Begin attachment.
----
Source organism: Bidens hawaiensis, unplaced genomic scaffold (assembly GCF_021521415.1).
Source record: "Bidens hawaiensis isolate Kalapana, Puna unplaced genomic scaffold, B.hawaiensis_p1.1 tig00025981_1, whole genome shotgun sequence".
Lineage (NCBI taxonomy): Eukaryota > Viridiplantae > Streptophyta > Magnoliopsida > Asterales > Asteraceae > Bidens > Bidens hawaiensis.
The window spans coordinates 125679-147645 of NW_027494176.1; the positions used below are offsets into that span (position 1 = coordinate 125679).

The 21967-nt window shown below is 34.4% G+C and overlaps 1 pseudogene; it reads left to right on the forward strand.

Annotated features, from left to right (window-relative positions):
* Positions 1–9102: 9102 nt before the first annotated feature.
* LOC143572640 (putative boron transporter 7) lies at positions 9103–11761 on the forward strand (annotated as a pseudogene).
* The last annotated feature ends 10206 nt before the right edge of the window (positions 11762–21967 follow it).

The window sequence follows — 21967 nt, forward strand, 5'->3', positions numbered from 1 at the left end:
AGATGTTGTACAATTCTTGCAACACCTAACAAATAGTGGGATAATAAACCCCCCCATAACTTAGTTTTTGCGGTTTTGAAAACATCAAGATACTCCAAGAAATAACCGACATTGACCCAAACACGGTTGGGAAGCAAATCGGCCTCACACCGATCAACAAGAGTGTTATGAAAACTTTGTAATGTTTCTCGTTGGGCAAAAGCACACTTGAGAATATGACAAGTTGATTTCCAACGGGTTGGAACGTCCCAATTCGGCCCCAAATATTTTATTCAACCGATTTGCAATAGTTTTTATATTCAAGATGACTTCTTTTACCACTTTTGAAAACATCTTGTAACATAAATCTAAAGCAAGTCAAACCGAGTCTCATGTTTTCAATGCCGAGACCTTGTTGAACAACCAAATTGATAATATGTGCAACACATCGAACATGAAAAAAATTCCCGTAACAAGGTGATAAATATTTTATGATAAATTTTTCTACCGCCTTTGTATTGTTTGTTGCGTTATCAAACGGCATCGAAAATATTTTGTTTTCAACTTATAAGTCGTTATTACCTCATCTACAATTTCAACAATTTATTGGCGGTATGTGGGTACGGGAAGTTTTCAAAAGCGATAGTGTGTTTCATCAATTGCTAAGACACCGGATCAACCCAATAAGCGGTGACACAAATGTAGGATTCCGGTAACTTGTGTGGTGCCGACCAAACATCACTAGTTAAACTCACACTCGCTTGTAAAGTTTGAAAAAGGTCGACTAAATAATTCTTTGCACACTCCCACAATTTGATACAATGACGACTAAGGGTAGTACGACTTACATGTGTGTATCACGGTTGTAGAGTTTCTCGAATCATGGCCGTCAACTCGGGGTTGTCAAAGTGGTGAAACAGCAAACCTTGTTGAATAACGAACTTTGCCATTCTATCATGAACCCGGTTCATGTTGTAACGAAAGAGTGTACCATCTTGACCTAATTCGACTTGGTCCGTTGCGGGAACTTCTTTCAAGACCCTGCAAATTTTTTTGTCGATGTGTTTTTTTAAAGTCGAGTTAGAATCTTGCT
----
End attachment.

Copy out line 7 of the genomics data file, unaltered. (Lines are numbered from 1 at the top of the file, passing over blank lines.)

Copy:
* Positions 1–9102: 9102 nt before the first annotated feature.